3. In which I interview Tom Kalil, Chief Innovation Officer at Schmidt Futures (other sessions too, scroll down for mine).  And Phantom Tyler says solve for the equilibrium.

4. New British fast-track visa, aimed especially at scientists.

5. Taste for Indian food predicts Bernie Sanders support (NYT).  But what does an interest in Pakistani food correlate with?  In the United States, Pakistani food usually is better than Indian.

6. “A professor at one of China’s top universities has quit what many academics would regard as a dream job after he gained celebrity status through an online “knowledge-sharing” platform.”  (former GMU student, 2008 Ph.d)

The vaccine makers have solved for the equilibrium

GSK has made a corporate decision that while it wants to help in public health emergencies, it cannot continue to do so in the way it has in the past. Sanofi Pasteur has said its attempt to respond to Zika has served only to mar the company’s reputation. Merck has said while it is committed to getting its Ebola vaccine across the finish line it will not try to develop a vaccine that protects against other strains of Ebola and the related Marburg virus.

Drug makers “have very clearly articulated that … the current way of approaching this — to call them during an emergency and demand that they do this and that they reallocate resources, disrupt their daily operations in order to respond to these events — is completely unsustainable,” said Richard Hatchett, CEO of CEPI, an organization set up after the Ebola crisis to fund early-stage development of vaccines to protect against emerging disease threats.

Hatchett and others who plan for disease emergencies worry that, without the involvement of these types of companies, there will be no emergency response vaccines.

Here is more from Helen Branswell, you can follow her on Twitter here on the evolving coronavirus situation, she is maybe the single best follow on that topic?

What I’ve been reading

Randy Shaw, Generation Priced Out: Who Gets to Live in the New Urban America.  A YIMBY book, with good historical material on San Francisco, Los Angeles, and other locales involved in the struggle to build more.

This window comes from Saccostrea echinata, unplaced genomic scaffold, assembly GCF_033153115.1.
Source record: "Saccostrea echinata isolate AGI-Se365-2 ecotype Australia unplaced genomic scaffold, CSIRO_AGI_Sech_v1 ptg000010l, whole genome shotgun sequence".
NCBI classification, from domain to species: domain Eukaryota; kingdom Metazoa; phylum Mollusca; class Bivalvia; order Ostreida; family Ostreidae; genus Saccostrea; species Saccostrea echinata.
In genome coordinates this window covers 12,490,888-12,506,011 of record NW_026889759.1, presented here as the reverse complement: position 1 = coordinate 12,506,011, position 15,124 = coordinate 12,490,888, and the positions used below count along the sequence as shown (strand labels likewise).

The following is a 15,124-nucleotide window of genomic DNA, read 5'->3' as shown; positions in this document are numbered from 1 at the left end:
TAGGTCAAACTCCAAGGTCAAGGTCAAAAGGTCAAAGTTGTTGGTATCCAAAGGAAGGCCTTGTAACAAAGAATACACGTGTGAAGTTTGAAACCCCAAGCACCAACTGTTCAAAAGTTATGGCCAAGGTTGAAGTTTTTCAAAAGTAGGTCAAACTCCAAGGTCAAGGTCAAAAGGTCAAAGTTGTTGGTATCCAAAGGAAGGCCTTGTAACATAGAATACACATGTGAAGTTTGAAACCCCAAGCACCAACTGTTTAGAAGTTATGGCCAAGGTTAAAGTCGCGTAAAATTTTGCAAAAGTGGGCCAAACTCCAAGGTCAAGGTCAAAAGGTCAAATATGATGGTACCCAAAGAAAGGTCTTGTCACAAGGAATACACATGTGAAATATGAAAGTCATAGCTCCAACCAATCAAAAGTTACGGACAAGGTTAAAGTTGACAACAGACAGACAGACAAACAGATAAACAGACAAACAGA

Conor Daugherty, Golden Gates: Fighting for Housing in America.  Coming out in February, this is a very good book about the YIMBY movement and its struggles, with a focus on contemporary California, written by a NYT correspondent.

Jennifer Delton, The Industrialists: How the National Association of Manufacturers Shaped American Capitalism.  Why don’t more books fit this model: take one topic and explain it well?

Economists, Photographs by Mariana Cook, edited with an introduction by Robert M. Solow.  Self-recommending.  Interestingly, I recall an old University of Chicago calendar of economist photographs, still buried in my office somewhere, with pictures of Frank Hyneman Knight, Francis Ysidro Edgeworth, and others.  At least in terms of personality types, as might be revealed through photographs, the older collection seems to me far more diverse.  Or is the homogenization instead only in terms of photograph poses?

Michael E. O’Hanlon, The Senkaku Paradox: Risking Great Power War Over Small Stakes.  A very useful practical book about what options a U.S. government would have — short of full war — to deal with international grabs by China or Russia.  There should be thirty more books on this topic (#ProgressStudies).

Christopher Caldwell, The Age of Entitlement: America Since the Sixties.  This is both a very old thesis, but these days quite new, namely the claim that 1965 and the Civil Rights movement created a “new constitution” for America, at variance with the old, and the two constitutions have been at war with each other ever since.  It will be one of the influential books “on the Right” this year, I already linked to this Park MacDougald review of the book.

Robert H. Frank, Under the Influence: Putting Peer Pressure to Work.  From the Princeton University Press catalog: “Psychologists have long understood that social environments profoundly shape our behavior, sometimes for the better, often for the worse. But social influence is a two-way street—our environments are themselves products of our behavior. Under the Influence explains how to unlock the latent power of social context. It reveals how our environments encourage smoking, bullying, tax cheating, sexual predation, problem drinking, and wasteful energy use. We are building bigger houses, driving heavier cars, and engaging in a host of other activities that threaten the planet—mainly because that’s what friends and neighbors do.”